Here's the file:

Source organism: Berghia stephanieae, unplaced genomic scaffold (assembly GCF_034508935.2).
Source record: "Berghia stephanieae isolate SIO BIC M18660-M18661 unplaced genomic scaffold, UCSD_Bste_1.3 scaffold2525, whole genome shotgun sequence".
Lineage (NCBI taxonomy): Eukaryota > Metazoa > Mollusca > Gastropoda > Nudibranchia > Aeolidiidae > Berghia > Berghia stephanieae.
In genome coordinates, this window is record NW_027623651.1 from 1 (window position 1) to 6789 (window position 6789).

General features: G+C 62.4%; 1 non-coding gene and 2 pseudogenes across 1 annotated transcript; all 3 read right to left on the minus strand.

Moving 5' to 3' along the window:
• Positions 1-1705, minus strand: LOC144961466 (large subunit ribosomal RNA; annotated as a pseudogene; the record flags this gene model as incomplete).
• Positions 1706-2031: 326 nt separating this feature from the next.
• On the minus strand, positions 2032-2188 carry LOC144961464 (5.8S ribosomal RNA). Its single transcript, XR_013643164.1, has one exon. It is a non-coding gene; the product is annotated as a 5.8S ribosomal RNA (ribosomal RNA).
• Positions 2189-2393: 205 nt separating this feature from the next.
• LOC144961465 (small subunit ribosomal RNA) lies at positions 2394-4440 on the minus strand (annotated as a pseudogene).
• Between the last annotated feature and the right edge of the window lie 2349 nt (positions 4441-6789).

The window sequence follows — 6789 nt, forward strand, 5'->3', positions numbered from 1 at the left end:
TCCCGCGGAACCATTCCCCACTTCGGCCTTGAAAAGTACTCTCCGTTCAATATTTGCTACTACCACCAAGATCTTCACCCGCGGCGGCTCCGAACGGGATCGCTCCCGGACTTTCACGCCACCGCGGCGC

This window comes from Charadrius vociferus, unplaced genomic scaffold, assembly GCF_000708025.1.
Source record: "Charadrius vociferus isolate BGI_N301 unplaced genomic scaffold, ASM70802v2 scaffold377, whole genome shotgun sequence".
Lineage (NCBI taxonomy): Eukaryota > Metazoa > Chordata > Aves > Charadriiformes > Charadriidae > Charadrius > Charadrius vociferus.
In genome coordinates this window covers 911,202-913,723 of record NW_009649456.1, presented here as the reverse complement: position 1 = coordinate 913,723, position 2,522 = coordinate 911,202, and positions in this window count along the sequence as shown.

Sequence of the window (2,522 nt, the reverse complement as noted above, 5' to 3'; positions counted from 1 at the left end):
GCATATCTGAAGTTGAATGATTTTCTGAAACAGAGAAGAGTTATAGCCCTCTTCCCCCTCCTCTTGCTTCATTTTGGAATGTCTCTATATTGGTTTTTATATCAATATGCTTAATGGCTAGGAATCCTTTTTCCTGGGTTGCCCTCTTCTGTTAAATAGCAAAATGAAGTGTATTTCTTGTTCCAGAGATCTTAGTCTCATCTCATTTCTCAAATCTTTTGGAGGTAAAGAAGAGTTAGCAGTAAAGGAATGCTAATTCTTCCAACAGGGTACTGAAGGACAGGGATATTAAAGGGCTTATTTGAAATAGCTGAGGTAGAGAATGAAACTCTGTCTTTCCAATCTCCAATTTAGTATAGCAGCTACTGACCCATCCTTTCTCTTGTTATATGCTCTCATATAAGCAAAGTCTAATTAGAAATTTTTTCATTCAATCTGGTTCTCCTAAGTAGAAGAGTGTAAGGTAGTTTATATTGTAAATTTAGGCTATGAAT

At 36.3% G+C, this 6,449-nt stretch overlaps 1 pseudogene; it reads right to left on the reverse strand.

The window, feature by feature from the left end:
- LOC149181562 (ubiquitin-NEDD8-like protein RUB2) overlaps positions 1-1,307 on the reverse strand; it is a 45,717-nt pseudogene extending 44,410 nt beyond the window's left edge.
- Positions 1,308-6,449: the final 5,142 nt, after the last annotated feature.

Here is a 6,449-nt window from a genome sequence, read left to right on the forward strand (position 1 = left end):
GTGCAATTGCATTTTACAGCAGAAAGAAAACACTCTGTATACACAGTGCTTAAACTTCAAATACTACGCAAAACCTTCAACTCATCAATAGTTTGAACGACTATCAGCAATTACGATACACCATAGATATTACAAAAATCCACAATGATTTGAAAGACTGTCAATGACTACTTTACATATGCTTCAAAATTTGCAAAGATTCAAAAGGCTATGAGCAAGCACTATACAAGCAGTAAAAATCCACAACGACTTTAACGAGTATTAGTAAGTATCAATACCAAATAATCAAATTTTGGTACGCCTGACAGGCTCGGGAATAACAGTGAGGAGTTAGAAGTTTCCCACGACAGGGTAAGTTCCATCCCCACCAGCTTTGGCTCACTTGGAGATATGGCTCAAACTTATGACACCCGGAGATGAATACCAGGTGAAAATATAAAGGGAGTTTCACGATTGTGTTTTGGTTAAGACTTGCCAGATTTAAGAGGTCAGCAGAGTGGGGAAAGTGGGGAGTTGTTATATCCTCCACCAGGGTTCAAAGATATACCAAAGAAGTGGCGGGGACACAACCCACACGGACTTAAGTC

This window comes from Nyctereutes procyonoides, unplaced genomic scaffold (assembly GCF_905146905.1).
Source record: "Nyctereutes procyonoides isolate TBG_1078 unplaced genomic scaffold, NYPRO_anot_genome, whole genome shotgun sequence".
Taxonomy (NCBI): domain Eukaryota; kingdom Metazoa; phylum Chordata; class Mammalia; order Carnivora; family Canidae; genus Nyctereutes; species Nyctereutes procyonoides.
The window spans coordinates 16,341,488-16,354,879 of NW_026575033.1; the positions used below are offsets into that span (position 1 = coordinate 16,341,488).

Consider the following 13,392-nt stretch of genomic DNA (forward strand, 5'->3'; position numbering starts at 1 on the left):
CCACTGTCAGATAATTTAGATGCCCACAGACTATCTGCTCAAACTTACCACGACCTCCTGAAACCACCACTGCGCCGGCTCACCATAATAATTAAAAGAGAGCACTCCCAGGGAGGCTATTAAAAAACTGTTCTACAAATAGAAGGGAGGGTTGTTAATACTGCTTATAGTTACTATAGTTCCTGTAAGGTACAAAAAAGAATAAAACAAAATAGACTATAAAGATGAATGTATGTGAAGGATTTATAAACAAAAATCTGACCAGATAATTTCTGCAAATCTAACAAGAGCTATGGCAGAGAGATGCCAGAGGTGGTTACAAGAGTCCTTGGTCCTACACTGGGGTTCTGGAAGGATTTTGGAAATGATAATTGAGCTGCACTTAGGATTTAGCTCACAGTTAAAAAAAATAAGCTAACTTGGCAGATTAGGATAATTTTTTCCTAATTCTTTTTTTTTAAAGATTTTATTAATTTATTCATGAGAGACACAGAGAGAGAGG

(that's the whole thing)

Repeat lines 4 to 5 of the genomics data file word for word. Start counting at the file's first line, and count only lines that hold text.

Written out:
In genome coordinates, this window is record NW_027623651.1 from 1 (window position 1) to 6789 (window position 6789).

General features: G+C 62.4%; 1 non-coding gene and 2 pseudogenes across 1 annotated transcript; all 3 read right to left on the minus strand.